How did comparing it with other cars cure my problem?
      Why not ask an expert to find a cure for my car and use the money saved from the testing?

  7. deemac 7

    from UK experience, many apparently educational problems can be solved by putting children in a secure housing situation. As has been said, substandard homes and frequent moves = educational failure.

  8. BLiP 8

    Speaking to a teacher friend over the weekend I learned of another concern: the non-English speaking children of immigrants and refugees. It usually takes these kids a couple of years to get “up to speed” by which time, under Chopper Tolley’s Nationalâ„¢ Standards they will have already been labelled failures and the overall results of the school suffered. At present, some of these kids add immeasurable value to the classroom and wider school bringing their unique cultural perspective, personal experiences plus they often set an example of how to make the most of education to their less grateful New Zealand cohorts. Yet, under Nationalâ„¢ Standards, these kids will now be considered an impediment and it will be in the best interests of schools under the scheme to avoid enrolling them.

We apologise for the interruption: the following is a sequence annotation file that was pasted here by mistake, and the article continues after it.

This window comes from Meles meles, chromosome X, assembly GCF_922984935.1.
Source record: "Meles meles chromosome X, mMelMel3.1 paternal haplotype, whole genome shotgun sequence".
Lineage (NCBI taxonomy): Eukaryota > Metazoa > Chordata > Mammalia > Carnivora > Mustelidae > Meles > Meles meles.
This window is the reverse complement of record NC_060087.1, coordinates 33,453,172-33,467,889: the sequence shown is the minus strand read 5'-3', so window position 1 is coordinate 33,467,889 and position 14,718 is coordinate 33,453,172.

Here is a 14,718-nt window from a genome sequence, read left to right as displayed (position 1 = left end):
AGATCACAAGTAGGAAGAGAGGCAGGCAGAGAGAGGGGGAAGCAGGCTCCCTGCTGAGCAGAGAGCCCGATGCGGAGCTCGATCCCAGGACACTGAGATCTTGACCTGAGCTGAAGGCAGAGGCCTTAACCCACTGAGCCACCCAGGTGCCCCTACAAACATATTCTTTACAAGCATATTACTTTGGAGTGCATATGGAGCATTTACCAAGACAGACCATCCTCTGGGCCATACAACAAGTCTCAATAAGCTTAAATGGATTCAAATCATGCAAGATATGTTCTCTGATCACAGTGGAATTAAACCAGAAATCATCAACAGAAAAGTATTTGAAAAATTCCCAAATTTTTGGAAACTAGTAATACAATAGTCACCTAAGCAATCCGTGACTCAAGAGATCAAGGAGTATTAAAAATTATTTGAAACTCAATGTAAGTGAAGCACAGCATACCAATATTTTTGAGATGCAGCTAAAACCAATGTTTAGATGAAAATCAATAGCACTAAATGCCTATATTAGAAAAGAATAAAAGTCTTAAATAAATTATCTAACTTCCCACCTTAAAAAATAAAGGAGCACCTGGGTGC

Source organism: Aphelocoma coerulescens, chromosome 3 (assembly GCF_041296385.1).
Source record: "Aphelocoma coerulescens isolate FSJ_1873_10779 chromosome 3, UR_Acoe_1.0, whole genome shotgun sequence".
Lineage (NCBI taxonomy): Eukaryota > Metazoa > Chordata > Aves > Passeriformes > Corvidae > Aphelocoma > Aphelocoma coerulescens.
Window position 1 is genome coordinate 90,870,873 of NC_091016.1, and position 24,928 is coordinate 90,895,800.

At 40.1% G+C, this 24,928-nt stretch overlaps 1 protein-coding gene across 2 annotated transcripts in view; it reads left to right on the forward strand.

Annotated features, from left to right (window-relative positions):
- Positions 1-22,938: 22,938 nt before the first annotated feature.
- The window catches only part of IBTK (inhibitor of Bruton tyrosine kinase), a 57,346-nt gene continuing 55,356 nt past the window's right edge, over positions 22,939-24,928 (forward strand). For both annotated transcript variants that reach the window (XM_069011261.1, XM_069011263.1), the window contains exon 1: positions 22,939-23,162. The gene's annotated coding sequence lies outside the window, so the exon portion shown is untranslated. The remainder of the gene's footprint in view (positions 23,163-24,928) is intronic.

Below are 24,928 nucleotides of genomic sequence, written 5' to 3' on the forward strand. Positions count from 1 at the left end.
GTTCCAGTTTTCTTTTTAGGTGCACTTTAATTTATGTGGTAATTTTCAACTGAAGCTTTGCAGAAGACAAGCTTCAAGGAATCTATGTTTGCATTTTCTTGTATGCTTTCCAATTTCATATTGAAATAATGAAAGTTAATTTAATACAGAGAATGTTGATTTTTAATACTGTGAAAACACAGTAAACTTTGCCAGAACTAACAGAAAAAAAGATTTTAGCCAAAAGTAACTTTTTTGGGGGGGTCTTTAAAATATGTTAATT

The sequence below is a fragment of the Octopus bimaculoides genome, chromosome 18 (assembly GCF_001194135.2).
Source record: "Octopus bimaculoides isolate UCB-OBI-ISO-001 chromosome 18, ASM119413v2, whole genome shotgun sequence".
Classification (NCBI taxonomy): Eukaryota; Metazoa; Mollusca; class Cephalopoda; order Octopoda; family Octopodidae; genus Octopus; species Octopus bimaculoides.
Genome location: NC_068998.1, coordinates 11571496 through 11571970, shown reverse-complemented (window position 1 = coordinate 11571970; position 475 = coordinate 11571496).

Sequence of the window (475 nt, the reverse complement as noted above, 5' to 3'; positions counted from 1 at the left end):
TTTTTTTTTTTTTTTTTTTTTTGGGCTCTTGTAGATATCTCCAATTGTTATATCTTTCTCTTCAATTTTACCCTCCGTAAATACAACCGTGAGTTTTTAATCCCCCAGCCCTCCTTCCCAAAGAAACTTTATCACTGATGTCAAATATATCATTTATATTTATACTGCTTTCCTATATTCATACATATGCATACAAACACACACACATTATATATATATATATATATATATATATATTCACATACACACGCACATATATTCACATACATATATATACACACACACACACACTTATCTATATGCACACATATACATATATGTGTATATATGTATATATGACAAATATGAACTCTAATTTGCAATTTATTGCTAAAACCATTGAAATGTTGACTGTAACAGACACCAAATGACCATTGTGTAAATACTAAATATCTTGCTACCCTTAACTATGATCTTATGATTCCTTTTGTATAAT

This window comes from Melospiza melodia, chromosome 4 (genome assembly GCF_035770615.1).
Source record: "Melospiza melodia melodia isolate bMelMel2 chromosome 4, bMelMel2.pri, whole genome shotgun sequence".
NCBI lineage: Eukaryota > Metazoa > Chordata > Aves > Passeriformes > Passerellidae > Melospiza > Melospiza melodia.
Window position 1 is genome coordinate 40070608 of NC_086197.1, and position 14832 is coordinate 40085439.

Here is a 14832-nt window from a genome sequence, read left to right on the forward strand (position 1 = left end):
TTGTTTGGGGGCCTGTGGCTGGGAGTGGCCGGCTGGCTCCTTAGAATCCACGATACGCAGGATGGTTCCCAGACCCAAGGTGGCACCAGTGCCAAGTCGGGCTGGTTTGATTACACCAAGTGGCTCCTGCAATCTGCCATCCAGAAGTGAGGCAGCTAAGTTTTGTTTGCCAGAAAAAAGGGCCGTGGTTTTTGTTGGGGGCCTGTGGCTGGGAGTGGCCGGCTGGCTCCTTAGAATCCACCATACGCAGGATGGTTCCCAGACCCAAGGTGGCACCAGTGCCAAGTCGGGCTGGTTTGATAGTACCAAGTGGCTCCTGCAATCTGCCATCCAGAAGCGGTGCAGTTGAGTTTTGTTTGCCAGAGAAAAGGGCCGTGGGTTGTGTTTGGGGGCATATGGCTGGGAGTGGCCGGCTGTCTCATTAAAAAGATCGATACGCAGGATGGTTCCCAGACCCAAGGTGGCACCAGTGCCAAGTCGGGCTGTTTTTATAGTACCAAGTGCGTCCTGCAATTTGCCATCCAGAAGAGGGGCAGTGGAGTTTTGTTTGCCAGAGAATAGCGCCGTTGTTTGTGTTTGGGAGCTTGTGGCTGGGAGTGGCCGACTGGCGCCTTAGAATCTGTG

• Ianmac 8.1

      Too right Blip. Hey. How about an Entry Test of Reading/writing/maths Competence, and then not enrolling low achievers? Sort of like a Private School.

  9. Fabregas4 9

    I’ve been an opponent of National Standards. Quite vocal about it. Had a few letters published etc.